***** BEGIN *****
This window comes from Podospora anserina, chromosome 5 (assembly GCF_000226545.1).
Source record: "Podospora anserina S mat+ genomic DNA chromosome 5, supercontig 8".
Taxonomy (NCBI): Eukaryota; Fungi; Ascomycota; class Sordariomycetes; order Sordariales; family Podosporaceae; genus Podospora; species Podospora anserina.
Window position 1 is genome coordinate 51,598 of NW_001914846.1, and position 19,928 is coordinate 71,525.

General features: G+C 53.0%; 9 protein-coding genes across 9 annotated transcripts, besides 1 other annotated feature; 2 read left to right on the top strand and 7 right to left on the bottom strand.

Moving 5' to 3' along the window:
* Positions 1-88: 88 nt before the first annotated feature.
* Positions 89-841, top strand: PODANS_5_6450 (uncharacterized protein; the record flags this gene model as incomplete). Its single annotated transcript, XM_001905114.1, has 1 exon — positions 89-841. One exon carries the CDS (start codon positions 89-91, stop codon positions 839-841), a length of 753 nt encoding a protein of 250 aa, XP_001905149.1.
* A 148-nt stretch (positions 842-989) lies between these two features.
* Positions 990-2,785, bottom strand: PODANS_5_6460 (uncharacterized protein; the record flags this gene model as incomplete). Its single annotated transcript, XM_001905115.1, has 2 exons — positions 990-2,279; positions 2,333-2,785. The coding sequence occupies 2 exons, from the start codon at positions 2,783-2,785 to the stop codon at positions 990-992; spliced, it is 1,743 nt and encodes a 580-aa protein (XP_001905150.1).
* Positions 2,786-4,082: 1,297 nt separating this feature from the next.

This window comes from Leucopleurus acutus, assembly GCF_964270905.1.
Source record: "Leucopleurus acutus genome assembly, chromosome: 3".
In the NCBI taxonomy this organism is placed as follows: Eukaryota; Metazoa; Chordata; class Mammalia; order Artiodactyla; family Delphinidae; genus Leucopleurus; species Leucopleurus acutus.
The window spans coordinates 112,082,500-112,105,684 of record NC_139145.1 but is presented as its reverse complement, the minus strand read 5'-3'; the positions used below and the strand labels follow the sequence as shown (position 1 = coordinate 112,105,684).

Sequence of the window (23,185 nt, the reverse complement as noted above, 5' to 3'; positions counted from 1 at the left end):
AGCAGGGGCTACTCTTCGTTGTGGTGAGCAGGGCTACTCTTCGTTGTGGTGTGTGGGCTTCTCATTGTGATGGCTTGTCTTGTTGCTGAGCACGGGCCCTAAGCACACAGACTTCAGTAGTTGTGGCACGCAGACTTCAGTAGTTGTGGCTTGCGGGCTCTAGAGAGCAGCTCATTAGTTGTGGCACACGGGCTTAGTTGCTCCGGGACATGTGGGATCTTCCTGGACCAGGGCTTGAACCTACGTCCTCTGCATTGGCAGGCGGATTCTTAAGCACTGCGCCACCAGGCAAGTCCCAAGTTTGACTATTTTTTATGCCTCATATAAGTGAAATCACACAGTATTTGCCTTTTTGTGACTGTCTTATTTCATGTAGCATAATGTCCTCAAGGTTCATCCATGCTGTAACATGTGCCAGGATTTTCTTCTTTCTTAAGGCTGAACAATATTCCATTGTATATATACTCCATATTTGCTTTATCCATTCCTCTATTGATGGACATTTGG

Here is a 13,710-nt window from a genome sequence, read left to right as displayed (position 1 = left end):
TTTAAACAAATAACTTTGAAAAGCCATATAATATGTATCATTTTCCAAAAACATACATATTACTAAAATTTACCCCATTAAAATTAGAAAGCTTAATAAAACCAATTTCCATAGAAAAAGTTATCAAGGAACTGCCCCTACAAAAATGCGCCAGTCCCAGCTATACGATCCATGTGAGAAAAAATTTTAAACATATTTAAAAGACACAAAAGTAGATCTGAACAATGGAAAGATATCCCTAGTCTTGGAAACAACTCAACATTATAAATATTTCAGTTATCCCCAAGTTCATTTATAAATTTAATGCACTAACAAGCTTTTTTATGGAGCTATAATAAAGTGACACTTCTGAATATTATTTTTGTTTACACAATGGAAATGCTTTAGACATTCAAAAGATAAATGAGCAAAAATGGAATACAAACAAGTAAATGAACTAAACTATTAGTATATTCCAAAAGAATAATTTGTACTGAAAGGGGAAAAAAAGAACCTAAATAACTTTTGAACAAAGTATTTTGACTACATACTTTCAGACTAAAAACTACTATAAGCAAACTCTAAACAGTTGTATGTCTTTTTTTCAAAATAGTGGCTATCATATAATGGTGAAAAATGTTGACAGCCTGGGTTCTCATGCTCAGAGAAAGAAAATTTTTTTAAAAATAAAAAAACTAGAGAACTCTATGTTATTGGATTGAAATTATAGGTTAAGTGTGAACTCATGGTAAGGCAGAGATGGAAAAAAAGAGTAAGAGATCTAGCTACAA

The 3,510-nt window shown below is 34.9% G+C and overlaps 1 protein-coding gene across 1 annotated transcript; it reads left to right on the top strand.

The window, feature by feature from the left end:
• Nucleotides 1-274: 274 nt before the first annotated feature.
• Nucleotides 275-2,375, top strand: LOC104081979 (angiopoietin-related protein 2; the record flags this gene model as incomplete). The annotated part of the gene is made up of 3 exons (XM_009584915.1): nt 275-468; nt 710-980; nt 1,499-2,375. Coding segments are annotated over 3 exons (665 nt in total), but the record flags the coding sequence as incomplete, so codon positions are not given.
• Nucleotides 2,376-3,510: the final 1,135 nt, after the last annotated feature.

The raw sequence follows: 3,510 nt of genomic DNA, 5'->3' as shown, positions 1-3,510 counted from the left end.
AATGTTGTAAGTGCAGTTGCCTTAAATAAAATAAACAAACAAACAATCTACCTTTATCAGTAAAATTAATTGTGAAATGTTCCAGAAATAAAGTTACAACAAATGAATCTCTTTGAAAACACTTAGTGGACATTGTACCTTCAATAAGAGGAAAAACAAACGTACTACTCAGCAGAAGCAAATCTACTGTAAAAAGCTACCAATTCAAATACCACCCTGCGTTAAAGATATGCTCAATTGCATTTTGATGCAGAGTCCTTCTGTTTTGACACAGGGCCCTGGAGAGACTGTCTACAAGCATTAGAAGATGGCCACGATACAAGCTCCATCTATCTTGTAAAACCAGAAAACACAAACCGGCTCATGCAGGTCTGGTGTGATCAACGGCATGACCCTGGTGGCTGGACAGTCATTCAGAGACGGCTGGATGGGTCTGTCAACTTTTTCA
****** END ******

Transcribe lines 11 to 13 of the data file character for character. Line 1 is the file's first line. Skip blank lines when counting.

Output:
* Positions 2,786-4,082: 1,297 nt separating this feature from the next.

This window comes from Leucopleurus acutus, assembly GCF_964270905.1.
Source record: "Leucopleurus acutus genome assembly, chromosome: 3".